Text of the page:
HomeAboutActivitiesMapsPhotosPublicationsNews
 
Home >> Ocean circulation

Tag: Ocean circulation

Thermohaline Circulation Thermohaline Circulation
If the large-scale ocean circulation is disturbed by processes altering heat and salinity in the Arctic Ocean, the consequences may be felt worldwide. The mechanism involved is the world-encompassing meridional overturning circulation (MOC).
27 Oct 2009 - by Laura Margueritte
3
The Cryosphere, components and world maps The Cryosphere, components and world maps
Snow and the various forms of ice - the cryosphere - play different roles within the climate system. The two continental ice sheets of Antarctica and Greenland actively influence the global climate over time scales of millennia to millions of years, but may also have more rapid effects on, for example, sea level. Snow and sea ice, with their large areas but relatively small volumes, are connected to key interactions and feedbacks at global scales...
01 Oct 2008 - by Hugo Ahlenius, UNEP/GRID-Arendal
6
The Cryosphere, world map The Cryosphere, world map
Snow and the various forms of ice - the cryosphere - play different roles within the climate system. The two continental ice sheets of Antarctica and Greenland actively influence the global climate over time scales of millennia to millions of years, but may also have more rapid effects on, for example, sea level. Snow and sea ice, with their large areas but relatively small volumes, are connected to key interactions and feedbacks at global scales...
01 Jun 2007 - by Hugo Ahlenius, UNEP/GRID-Arendal
4
Regional changes in Arctic and Antarctic sea ice Regional changes in Arctic and Antarctic sea ice
There are major regional differences for the Arctic sea ice, with the strongest decline in ice extent observed for the Greenland Sea (10.6 per cent per decade). The smallest decreases of annual mean sea ice extent were found in the Arctic Ocean, the Canadian Archipelago and the Gulf of St. Lawrence. In the marginal Arctic seas off Siberia (the Kara, Laptev, East Siberian and Chukchi Seas) a slight negative, but not significant, trend in ice exten...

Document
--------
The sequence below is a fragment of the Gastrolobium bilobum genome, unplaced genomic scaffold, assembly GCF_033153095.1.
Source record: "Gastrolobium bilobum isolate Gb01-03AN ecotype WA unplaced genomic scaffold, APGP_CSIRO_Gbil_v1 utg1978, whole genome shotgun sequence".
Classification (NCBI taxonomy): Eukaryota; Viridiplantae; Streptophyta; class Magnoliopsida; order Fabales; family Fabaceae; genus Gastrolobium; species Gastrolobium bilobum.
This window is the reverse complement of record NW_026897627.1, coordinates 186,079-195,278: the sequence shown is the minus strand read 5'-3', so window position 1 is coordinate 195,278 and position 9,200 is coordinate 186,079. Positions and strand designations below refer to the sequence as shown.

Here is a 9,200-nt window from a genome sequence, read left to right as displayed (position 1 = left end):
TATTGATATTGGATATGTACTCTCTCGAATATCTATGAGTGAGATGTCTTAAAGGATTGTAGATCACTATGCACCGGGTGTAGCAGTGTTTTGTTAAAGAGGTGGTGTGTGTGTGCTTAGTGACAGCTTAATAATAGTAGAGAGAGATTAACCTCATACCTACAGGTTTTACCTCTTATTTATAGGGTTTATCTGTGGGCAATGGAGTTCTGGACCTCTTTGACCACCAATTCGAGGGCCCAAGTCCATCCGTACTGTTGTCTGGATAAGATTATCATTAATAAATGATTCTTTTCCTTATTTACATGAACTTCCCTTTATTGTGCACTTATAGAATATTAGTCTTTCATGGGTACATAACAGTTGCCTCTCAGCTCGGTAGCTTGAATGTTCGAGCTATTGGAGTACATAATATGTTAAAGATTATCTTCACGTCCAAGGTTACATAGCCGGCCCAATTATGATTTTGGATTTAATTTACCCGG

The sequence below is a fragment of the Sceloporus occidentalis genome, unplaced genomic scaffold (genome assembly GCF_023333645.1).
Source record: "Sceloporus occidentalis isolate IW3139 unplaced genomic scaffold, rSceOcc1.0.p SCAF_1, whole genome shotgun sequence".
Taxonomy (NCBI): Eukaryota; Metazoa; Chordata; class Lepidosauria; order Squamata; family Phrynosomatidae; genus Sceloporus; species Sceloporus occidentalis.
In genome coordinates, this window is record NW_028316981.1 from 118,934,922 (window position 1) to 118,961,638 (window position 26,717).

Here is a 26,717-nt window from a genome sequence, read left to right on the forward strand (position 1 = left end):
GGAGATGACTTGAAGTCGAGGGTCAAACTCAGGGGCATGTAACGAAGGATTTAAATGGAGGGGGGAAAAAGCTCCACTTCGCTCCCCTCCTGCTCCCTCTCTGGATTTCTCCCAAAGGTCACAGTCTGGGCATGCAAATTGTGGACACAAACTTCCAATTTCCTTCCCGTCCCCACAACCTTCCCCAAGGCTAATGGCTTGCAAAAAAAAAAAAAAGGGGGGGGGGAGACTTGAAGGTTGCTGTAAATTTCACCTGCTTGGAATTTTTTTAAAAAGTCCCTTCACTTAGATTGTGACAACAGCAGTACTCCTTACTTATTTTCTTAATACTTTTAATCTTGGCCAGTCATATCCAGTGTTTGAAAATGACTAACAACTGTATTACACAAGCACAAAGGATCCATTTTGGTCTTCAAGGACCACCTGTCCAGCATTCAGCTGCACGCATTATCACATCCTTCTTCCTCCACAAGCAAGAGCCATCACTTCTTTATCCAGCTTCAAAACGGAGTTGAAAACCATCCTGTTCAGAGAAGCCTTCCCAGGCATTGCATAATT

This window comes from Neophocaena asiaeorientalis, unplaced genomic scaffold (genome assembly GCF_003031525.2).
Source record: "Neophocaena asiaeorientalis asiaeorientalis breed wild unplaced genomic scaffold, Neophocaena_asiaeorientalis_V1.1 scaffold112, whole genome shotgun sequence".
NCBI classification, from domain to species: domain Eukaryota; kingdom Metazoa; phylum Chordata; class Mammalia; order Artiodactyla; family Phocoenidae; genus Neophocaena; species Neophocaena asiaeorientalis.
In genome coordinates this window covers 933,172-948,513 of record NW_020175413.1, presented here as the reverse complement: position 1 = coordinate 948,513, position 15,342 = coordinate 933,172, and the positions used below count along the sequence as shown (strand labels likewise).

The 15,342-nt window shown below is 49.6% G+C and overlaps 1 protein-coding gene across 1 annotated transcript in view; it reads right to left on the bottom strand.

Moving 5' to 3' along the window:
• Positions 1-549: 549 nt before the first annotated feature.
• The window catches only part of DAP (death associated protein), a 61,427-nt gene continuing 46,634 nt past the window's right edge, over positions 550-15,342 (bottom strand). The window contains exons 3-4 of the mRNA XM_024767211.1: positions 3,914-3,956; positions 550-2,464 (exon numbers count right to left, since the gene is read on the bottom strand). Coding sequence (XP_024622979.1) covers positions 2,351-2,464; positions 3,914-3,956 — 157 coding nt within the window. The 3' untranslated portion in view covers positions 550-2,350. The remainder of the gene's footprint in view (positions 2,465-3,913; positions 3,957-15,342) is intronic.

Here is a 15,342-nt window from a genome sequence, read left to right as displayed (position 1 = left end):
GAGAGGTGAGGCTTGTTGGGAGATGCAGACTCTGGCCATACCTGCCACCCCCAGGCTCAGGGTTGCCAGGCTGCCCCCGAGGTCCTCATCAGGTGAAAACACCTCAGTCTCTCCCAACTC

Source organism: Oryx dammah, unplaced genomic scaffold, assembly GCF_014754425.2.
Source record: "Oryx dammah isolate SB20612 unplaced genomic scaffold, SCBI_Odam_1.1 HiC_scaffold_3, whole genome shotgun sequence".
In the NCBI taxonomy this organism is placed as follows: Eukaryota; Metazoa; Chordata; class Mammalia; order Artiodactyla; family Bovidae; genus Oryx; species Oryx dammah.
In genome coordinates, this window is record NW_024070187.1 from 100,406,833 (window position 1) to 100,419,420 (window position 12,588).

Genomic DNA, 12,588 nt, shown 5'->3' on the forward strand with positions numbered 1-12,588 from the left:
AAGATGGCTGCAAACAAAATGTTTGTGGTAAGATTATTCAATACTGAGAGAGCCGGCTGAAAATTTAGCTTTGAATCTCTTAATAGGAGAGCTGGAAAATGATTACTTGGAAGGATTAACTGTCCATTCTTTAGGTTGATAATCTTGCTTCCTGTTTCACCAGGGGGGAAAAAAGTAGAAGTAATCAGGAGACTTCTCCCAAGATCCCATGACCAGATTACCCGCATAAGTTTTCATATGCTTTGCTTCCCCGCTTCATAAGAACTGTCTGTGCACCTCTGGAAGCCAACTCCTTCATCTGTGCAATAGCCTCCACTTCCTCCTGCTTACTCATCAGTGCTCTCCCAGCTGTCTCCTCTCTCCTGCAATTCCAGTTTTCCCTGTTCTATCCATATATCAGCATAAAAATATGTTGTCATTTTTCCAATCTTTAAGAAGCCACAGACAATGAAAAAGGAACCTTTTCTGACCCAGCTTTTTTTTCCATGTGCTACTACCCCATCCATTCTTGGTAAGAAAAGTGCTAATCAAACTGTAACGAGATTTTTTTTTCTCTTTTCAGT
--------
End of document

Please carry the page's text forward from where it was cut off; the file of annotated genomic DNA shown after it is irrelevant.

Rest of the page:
01 Jun 2007 - by Hugo Ahlenius, UNEP/GRID-Arendal
4
Depht-corrected density of Labrador Sea water (northern North Atlantic) at 200-800 m depth Depht-corrected density of Labrador Sea water (northern North Atlantic) at 200-800 m depth
The global ocean circulation system will change under the strong influence of arctic warming.
27 Oct 2009 - by Riccardo Pravettoni, UNEP/GRID-Arendal
3
Change in sea level as a result of changes in ocean density and circulation Change in sea level as a result of changes in ocean density and circulation
Changes in sea levels resulting exclusively from changes in ocean density and circulation patterns, results of atmosphere-ocean general circulation models (AOGCM) for climate change scenario A1B (this scenario assumes future rapid demographic and economic growth, introduction of new and more efficient technologies, accompanied by a balanced use of all types of energy sources) show that there will be significant spatial variability, i.e., changes ...
01 Oct 2010 - by Nieves López Izquierdo, Associate Consultant UNEP/GRID-Arendal
2
Sea Level Anomalies Sea Level Anomalies
Melting and warming will have consequences on ocean circulation. Additionally melting of inland glaciers and continental ice sheets on Greenland and Antarctica, and the thermal expansion of ocean waters are causing sea level rise.
06 Oct 2009 - by Riccardo Pravettoni, UNEP/GRID-Arendal
3